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One year ago yesterday, I pushed the publish button on Amazon and Nook Press and became a published author. I knew I’d embarked on a journey that I’d always wanted to make, but I had no idea what was coming.

At first, Dance For A Dead Prinessc was an e-book only. I didn’t realize until months later how simple and inexpensive and indeed, imperative, it was to create a paperback on Create Space.

And I started the journey with a website under construction and quickly learned not having a website made me a second-class author citizen. Thus, when I wrote one blogger who offered two-day guest spots for authors, to secure two days to guest post, she replied, “Well, ok. But you only get one day because you don’t have a website.”

But the website lesson was trivial compared to the advertising lesson. For breathtaking amounts of money, I bought ads on Kirkus Reviews, thinking their favorable review of Dance For A Dead Princess would quickly produce a readership for the book. Wrong. Expensively wrong. Ads ran. No one seemed to notice.

Then I tried an all-romance website and had the book’s cover pasted up for a month for another quite tidy sum. Again, no one noticed. My book was simply embedded in a mosaic of other books – most with far racier covers. Since I was a new and unknown author, and readers were perusing this site for their favorites that involved shirtless men, Dance For A Dead Princess wasn’t a candidate for their attention. Another lesson learned.

After a certain amount of frustration, I managed to get Dance up on GoodReads. But since Amazon does not cross-post reviews on that site, all my reviews remained on Amazon.

Then I discovered the Truly Expensive Blog tour. I wonder if I thought it would be effective because it was Truly Expensive or because the owner of the business persuaded me she knew what she was doing or because I had read how some blog tours had put Indie books on the map (and the bestseller list.) But of all the money I threw at advertising in the first year of being an author, the Truly Expensive Blog Tour was the most wasted. The owner of the business and my tour director had more excuses than you can count for why the tour dates weren’t honored and why the reviews promised were never posted. To put it mildly, I’d been scammed, big time.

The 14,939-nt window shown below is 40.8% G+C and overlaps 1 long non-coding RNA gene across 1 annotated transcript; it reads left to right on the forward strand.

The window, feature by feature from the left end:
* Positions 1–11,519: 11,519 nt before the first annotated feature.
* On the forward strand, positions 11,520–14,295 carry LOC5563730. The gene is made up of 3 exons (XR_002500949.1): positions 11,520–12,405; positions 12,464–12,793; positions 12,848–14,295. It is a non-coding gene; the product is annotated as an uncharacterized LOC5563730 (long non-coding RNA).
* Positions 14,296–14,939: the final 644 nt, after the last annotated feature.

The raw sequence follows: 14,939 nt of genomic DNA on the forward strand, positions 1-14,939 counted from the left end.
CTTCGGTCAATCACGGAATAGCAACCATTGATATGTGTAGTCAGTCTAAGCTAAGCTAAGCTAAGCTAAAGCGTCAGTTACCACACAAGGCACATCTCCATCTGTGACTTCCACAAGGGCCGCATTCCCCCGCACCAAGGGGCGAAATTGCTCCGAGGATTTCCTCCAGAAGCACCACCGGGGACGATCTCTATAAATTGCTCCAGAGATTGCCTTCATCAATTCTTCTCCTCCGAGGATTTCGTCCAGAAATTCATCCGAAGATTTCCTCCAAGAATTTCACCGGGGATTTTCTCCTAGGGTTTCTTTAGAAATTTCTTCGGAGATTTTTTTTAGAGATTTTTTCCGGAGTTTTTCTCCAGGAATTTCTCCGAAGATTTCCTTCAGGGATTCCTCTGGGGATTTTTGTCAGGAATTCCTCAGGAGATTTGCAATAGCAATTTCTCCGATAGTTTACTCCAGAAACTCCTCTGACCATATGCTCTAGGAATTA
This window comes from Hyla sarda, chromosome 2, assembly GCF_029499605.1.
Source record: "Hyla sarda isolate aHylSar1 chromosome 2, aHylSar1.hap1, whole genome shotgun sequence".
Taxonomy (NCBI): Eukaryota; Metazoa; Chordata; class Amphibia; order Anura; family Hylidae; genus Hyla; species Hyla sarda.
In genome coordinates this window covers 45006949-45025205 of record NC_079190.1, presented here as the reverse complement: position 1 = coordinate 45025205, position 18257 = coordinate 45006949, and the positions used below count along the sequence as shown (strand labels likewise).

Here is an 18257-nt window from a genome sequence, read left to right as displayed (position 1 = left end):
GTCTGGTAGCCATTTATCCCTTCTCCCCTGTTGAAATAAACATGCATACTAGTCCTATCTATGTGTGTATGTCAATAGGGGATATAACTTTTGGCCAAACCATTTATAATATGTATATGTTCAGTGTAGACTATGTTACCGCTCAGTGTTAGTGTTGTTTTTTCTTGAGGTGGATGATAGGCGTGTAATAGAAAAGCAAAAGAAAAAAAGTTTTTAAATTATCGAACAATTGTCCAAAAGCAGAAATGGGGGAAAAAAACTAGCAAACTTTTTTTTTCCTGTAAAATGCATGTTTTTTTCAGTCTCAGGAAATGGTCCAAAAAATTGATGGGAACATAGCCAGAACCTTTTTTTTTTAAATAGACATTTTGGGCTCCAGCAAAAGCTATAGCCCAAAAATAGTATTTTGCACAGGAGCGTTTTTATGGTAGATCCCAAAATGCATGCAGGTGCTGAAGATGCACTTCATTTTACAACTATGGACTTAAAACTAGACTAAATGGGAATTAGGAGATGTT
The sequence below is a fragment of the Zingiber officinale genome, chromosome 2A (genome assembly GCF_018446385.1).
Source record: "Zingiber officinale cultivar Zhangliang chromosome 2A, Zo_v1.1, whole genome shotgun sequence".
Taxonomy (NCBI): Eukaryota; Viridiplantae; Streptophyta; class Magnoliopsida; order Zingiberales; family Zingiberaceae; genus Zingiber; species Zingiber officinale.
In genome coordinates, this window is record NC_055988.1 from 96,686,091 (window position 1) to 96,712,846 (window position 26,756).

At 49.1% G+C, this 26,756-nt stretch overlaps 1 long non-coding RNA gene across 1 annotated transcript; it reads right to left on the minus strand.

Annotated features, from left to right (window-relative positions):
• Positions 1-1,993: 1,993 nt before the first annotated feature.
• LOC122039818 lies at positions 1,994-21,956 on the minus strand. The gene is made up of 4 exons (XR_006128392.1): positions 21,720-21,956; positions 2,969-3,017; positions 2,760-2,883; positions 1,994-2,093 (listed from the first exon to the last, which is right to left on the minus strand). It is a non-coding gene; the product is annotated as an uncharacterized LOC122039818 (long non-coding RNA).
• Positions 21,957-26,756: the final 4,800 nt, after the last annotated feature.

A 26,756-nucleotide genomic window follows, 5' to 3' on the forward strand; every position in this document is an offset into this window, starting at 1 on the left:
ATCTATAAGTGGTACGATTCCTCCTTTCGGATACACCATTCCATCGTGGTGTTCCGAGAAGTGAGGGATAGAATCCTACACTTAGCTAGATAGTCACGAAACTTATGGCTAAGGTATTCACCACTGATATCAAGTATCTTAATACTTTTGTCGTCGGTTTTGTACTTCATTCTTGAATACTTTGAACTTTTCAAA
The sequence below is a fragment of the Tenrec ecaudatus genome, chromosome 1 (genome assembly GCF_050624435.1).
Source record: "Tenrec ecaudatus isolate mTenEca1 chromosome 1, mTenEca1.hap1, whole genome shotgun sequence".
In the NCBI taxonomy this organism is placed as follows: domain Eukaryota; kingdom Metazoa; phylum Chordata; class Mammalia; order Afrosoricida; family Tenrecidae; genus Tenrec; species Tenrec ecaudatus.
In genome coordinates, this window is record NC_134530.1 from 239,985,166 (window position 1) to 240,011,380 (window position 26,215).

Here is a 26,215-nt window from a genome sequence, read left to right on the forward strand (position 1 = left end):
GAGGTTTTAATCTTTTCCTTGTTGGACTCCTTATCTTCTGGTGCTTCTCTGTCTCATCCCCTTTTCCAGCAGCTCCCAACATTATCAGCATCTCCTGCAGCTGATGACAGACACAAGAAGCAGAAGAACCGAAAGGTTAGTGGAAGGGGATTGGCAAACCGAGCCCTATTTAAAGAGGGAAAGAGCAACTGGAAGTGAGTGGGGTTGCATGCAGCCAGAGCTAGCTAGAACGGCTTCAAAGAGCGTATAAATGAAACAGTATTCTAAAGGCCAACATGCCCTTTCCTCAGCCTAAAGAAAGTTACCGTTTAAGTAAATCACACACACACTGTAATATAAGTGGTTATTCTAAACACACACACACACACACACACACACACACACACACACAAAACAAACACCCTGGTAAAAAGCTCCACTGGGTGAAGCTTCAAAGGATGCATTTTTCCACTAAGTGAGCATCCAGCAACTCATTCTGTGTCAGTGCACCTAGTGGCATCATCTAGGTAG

About this time, I decided to do Facebook ads and Kindle Daily Nation sponsorships, although I also sat up nights hunting for websites where indie authors could post for free or nominal sums. Oddly enough, although multiple indie authors claimed Facebook ads were useless, I found them more effective than anything else I’d tried. And they were happily quite low budget. I began to think that the more money I threw at the problem, the less success I had. Whereas, when I was being cheap, I seemed to get better results.

Another example of that principle was another blog tour organizer, who appeared on top of a Google Search one day. Her rates sounded too good to be true. But this time I was careful to research her company and to ask her bluntly if she kept her promises, telling her the horror story of the Truly Expensive Blog Tour. I was delighted to learn she was everything she claimed to be. Organized, honest, efficient, and trustworthy. And she was able to produce reviews, which are the gold standard for selling books. Almost all of the reviews on GoodReads came from her blog tour (which has now continued for months for a fraction of the cost of Truly Expensive.)

And then, just as the First Year of Being An Author was ending, I received some exciting news. Dance For A Dead Princess is a finalist in the Foreward Reviews Best Book of the Year Award for 2013, with the final results to be published in June. And Dance is the Finalist for the 2014 Beverly Hills International Book Award. That award has one winner and one finalist in each category, so I’m honored to be No. 2 in Romance.

Yesterday I started the Second Year of Being An Author by writing the first press release I’d ever written in my life and sending it off to local media. Whether it gets noticed or not, just doing it felt good. And I contacted local indie bookstores I’ve been meaning to contact for months.

Most of all, so many friends have helped out during Year One. They’ve written reviews, they’ve offered encouragement, they’ve stuck up for me and the book when the inevitable Vicious Reviewers surfaced. Launching a book into the world takes friends, and I am very grateful to mine and to everyone who as read Dance for A Dead Princess. And now Year Two Begins.

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